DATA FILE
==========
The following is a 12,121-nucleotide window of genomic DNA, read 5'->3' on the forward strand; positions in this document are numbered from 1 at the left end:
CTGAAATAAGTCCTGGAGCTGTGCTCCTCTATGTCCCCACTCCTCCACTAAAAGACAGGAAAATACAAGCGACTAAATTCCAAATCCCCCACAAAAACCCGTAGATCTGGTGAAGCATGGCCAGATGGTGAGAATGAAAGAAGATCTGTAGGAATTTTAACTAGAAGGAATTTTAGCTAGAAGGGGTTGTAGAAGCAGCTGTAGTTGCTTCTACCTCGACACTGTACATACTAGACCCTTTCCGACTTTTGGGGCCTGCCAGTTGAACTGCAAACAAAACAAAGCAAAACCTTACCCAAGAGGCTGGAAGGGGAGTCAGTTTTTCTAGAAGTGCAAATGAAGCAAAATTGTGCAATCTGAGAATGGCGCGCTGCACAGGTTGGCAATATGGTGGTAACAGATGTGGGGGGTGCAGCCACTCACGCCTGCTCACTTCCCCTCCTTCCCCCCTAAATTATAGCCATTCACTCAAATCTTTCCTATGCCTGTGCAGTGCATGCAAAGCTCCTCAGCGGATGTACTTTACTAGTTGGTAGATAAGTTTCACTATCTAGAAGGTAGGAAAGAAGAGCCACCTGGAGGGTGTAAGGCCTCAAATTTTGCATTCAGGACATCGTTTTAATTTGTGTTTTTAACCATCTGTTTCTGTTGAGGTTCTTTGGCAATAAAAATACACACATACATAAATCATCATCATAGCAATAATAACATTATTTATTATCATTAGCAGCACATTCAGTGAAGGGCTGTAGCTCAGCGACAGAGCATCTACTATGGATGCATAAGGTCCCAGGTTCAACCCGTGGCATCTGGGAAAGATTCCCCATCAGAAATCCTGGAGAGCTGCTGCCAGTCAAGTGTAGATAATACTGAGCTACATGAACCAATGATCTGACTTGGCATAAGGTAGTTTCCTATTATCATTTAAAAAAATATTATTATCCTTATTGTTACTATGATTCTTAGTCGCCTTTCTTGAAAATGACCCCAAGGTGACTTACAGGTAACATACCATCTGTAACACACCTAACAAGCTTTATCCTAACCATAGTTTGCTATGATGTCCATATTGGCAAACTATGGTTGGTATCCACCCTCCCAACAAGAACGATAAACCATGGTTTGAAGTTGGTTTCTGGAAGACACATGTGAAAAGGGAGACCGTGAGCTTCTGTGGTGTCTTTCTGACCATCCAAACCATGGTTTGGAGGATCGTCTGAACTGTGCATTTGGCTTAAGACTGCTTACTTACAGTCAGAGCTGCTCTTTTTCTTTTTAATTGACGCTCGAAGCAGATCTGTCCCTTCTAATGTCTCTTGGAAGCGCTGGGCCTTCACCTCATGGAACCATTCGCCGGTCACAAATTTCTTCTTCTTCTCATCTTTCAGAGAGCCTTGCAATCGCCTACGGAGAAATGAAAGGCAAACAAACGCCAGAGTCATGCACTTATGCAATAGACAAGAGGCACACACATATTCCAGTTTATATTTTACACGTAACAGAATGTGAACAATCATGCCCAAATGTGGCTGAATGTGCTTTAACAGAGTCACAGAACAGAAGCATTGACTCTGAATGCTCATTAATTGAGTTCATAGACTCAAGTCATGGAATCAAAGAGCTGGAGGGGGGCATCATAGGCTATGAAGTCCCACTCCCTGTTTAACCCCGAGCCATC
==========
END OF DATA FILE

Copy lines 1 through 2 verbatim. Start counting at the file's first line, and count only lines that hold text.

The following is a 12,121-nucleotide window of genomic DNA, read 5'->3' on the forward strand; positions in this document are numbered from 1 at the left end:
CTGAAATAAGTCCTGGAGCTGTGCTCCTCTATGTCCCCACTCCTCCACTAAAAGACAGGAAAATACAAGCGACTAAATTCCAAATCCCCCACAAAAACCCGTAGATCTGGTGAAGCATGGCCAGATGGTGAGAATGAAAGAAGATCTGTAGGAATTTTAACTAGAAGGAATTTTAGCTAGAAGGGGTTGTAGAAGCAGCTGTAGTTGCTTCTACCTCGACACTGTACATACTAGACCCTTTCCGACTTTTGGGGCCTGCCAGTTGAACTGCAAACAAAACAAAGCAAAACCTTACCCAAGAGGCTGGAAGGGGAGTCAGTTTTTCTAGAAGTGCAAATGAAGCAAAATTGTGCAATCTGAGAATGGCGCGCTGCACAGGTTGGCAATATGGTGGTAACAGATGTGGGGGGTGCAGCCACTCACGCCTGCTCACTTCCCCTCCTTCCCCCCTAAATTATAGCCATTCACTCAAATCTTTCCTATGCCTGTGCAGTGCATGCAAAGCTCCTCAGCGGATGTACTTTACTAGTTGGTAGATAAGTTTCACTATCTAGAAGGTAGGAAAGAAGAGCCACCTGGAGGGTGTAAGGCCTCAAATTTTGCATTCAGGACATCGTTTTAATTTGTGTTTTTAACCATCTGTTTCTGTTGAGGTTCTTTGGCAATAAAAATACACACATACATAAATCATCATCATAGCAATAATAACATTATTTATTATCATTAGCAGCACATTCAGTGAAGGGCTGTAGCTCAGCGACAGAGCATCTACTATGGATGCATAAGGTCCCAGGTTCAACCCGTGGCATCTGGGAAAGATTCCCCATCAGAAATCCTGGAGAGCTGCTGCCAGTCAAGTGTAGATAATACTGAGCTACATGAACCAATGATCTGACTTGGCATAAGGTAGTTTCCTATTATCATTTAAAAAAATATTATTATCCTTATTGTTACTATGATTCTTAGTCGCCTTTCTTGAAAATGACCCCAAGGTGACTTACAGGTAACATACCATCTGTAACACACCTAACAAGCTTTATCCTAACCATAGTTTGCTATGATGTCCATATTGGCAAACTATGGTTGGTATCCACCCTCCCAACAAGAACGATAAACCATGGTTTGAAGTTGGTTTCTGGAAGACACATGTGAAAAGGGAGACCGTGAGCTTCTGTGGTGTCTTTCTGACCATCCAAACCATGGTTTGGAGGATCGTCTGAACTGTGCATTTGGCTTAAGACTGCTTACTTACAGTCAGAGCTGCTCTTTTTCTTTTTAATTGACGCTCGAAGCAGATCTGTCCCTTCTAATGTCTCTTGGAAGCGCTGGGCCTTCACCTCATGGAACCATTCGCCGGTCACAAATTTCTTCTTCTTCTCATCTTTCAGAGAGCCTTGCAATCGCCTACGGAGAAATGAAAGGCAAACAAACGCCAGAGTCATGCACTTATGCAATAGACAAGAGGCACACACATATTCCAGTTTATATTTTACACGTAACAGAATGTGAACAATCATGCCCAAATGTGGCTGAATGTGCTTTAACAGAGTCACAGAACAGAAGCATTGACTCTGAATGCTCATTAATTGAGTTCATAGACTCAAGTCATGGAATCAAAGAGCTGGAGGGGGGCATCATAGGCTATGAAGTCCCACTCCCTGTTTAACCCCGAGCCATC